Friday, July 12, 2013

It's Hump Day

There are three significant humps in money growth -- in the early 1980s, the late 1980s, and the early 1990s:

Graph #1: Annual Growth Rates for M1 and Base Money, 1967-2007
Jim and I have been having some discussion about the early-1990s decline in Debt-per-Dollar, the growth of M1 money as a contributor to that decline, and the causes of M1 growth.

I want to say that M1 growth was supported by base money growth.

You (not Jim specifically) may tell me that the growth of base money was forced -- that the Fed had no choice -- because private-sector money is the driving force.

I will say: Of course the Fed had a choice. (See that thin blue spike between the 1980 and 1982 recessions? There was no matching increase in base money then, was there? Because Paul Volcker chose not to allow it.) There is always a choice, until it's too late.

I do agree that the Fed's power has waned in the decades since WWII, and that private sector money has become more and more the driving force. But this decay of Federal power happened because of the growth of finance -- because of the perpetual increase in the ratio of private-issue to Federal-issue money.

Further, if you are saying private-sector money is the driving force and that's final, then you are saying monetary policy is powerless, and life as we know it is over.


geerussell said...

Monetary policy isn't powerless, it's just not very useful as a tool for managing the macro economy. It can make small, fine-tuning adjustments that are easily overwhelmed by other factors or they can turn it up to eleven and cause a recession (thanks, Volcker) with very little between the two extremes.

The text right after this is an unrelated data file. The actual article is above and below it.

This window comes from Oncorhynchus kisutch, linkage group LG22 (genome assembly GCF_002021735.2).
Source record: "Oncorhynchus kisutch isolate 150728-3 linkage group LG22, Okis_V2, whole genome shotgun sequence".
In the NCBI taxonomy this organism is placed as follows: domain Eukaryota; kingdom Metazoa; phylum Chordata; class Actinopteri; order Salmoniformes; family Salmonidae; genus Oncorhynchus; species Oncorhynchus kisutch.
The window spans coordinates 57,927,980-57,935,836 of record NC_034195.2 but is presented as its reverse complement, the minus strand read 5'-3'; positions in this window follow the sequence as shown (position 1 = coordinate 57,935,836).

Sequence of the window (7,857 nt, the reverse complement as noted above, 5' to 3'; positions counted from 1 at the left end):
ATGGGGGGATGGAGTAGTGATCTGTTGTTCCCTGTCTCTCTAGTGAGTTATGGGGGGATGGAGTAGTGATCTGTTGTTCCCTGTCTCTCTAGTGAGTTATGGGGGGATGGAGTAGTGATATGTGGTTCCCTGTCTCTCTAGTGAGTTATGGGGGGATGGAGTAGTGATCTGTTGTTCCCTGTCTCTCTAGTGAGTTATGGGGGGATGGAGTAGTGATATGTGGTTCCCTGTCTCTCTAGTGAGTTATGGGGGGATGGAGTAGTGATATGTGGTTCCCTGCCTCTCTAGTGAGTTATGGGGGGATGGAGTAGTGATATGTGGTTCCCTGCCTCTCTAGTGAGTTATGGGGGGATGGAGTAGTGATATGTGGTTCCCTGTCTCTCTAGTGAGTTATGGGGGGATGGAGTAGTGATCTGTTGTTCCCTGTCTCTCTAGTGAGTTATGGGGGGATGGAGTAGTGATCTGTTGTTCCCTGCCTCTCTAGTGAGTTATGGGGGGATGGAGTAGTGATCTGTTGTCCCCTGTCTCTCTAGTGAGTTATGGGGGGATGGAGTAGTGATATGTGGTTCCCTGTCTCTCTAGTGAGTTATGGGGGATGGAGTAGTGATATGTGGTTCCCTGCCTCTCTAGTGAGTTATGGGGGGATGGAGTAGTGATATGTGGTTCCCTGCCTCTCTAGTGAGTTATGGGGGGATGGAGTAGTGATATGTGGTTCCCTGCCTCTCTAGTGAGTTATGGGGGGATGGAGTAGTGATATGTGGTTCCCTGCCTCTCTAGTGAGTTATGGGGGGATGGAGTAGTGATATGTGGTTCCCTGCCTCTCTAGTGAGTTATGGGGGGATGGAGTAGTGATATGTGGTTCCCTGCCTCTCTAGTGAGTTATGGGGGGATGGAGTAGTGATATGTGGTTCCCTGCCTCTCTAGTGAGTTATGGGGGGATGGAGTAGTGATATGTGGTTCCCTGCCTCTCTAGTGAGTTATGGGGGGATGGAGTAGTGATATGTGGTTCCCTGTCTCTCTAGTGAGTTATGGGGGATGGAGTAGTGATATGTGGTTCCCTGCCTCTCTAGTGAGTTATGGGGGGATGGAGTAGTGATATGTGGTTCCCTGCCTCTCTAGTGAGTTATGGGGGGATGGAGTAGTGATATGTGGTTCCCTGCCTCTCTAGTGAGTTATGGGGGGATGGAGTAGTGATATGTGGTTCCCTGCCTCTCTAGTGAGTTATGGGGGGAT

The Arthurian said...

Gee, thanks for the link. I only read the opening and conclusion (and counted pages) but it looks good, and short enough besides. I think I'll read that one.

Before I even looked at the PDF I was going to respond by saying I think the effectiveness of monetary policy varies over the course of a long cycle -- be it the Kondratieff or Greenspan's financial cycle or the Elliot wave or the Cycle of Great Depressions, I cannot say. Sometimes monetary policy is less effective, and sometimes it is more effective. (In the post I said "the Fed's power has waned in the decades since WWII".)

Then I opened the PDF that you link to. In their opening sentence they write:

The purpose of this paper is to further consider the nature and role of monetary policy when money is envisaged as credit money endogenously created within the private sector (by the banking system).

The time "when money is envisaged as credit money endogenously created within the private sector" is now. The way the economy looks to you, now, is the way it is... now. That's how it was in the Roaring '20s, too. But it was different -- it was better -- in the 1950s and '60s.

Understanding this to be a cyclical phenomenon facilitates understanding of the problem, and helps with the design of a good solution.